A good friend asked me this the other day: What makes you entrepeneurial?
First the easy answers came to mind:
My Dad started his own business and I worked in it. A tire store. That was invaluable.
I grew up in America where going out on your own is a national directive.
But I wanted to tell him something real — something that felt truer — he was sincerely asking for his own reasons — I wanted to reply with equal sincerity.
Then I hit upon something that felt foundational:
“It’s a willingness to do something different.”
While it’s true that my Dad’s biz was influential — and it’s true that culturally I’m surrounded by the prompt to start something, anything — the fundamental ethos driving entrepreneurs is in that keenness to try something new.
There were millions of far more entrepreneurial sorts than I growing up in the former Soviet Union during it’s most state-run days … Because these Soviet millions were far more willing than I to try something different.
There are heaps of people with entrepreneurial parents in the U.S. who don’t start an indie biz. And for any of us who’ve been ensconced in corporations, you also know there are scads of corporate citizens who thrive trying something different all the time.
Trying something different starts on a whim before it becomes a mindset.
You try something different to get that potential romantic partner to notice you.
(My apologies to Pam Covey for mailing England Dan & John Ford Coley’s single I’d Really Love To See You Tonight to her. I was 16, meaning that line “I’m not talkin’ about movin’ in” super duper applied.)
(What?! What am I saying?? It worked — I take that apology back!)
You try something different to make money when you’re pre-pubescent. In my case, it was biking to a 7-11 and buying up candies and sodas and selling them for 1 to 5 cents more apiece at the entrance of the dirt walking path to the beach next to our home.
You try something different with the hope you can become ambidextrous once you discover there’s such a thing. As a teenager I threw a tennis ball left-handed for hours against our sloping roof, ate with my left hand, even started playing ping pong as a lefty.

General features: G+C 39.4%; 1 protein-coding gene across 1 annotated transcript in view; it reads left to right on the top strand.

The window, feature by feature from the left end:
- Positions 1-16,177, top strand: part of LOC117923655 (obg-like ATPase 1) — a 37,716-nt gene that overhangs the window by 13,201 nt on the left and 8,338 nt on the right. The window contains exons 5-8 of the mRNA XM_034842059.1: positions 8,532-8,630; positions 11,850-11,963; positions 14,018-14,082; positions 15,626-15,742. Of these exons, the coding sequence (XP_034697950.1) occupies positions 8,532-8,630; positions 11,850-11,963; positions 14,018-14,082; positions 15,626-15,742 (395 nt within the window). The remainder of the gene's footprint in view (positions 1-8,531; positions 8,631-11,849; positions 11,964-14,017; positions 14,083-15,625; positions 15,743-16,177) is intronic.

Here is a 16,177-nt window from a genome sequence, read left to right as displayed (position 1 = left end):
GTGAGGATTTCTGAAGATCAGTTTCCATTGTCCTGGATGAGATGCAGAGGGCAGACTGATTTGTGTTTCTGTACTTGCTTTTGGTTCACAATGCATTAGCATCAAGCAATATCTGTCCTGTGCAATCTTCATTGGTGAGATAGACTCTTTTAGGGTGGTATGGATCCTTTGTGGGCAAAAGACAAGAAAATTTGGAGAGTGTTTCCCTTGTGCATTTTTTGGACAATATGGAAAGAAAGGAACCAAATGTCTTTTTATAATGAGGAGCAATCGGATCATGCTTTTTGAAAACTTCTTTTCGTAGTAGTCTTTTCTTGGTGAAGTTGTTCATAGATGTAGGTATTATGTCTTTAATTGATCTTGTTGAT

Some things didn’t work so elegantly left-handed. We won’t discuss those here…
You think you might like the freelance lifestyle, so you try it. Twice. First as a proofreader — oh glamorous profession! Later, as a graphic designer.
You try something different for physical fun. You go on an overnight bike trip, a three-day canoe and kayak trip — not long after you’re quitting jobs for such extended adventure. In fact, this becomes your MO into your mid-thirties . . .
. . . Till you start up an art gallery, which becomes an all-consuming adventure of trying different things. All. The. Time.
What happens when you try something different?
Implied in that phrase are several key points:
1: You are taking action!
2: You doing so in a slightly to radically different way than accustomed.
And . . . so important . . .
3: You can’t help but note whether in some small way it worked or not.
It turned out my friend was trying to figure out if he could become entrepreneurial — if it was innate or could be learned.
As long as you’re willing to try something different, yes, you can become entrepreneurial.
The key is to start with non-monetary aspects in your life. Small things. Health, diet, relationships. How you shop, how you shower, how you make a friend.
And there’s this final thought I passed along to my friend:
Whatever you’re curious about trying, it’s got to be today. Not Thursday. The future doesn’t exist, but today does — you’re in it.
You’ve got to jump into it today in some small fashion.
There’s always some tiny step that can be taken today when the urge to try something different comes up.
(Now . . . you know this . . . yet I feel I must say this in the interest of full reportage. Feel free to pronounce that in a French accent. Reportage.)
(The second principle of being entrepreneurial is keeping at it. You simply keep trying and doing and reflecting and trying and doing until you’re moving in the direction you want to go.)
(Like an unstoppable train.)
(Is there such a thing? Don’t all trains eventually stop?)
(Like a future electric car running on solar all day long.)
(Like our dog goes after a lizard.)
(You’ve never witnessed such intensity — and glee!)
(Yeah, like that.)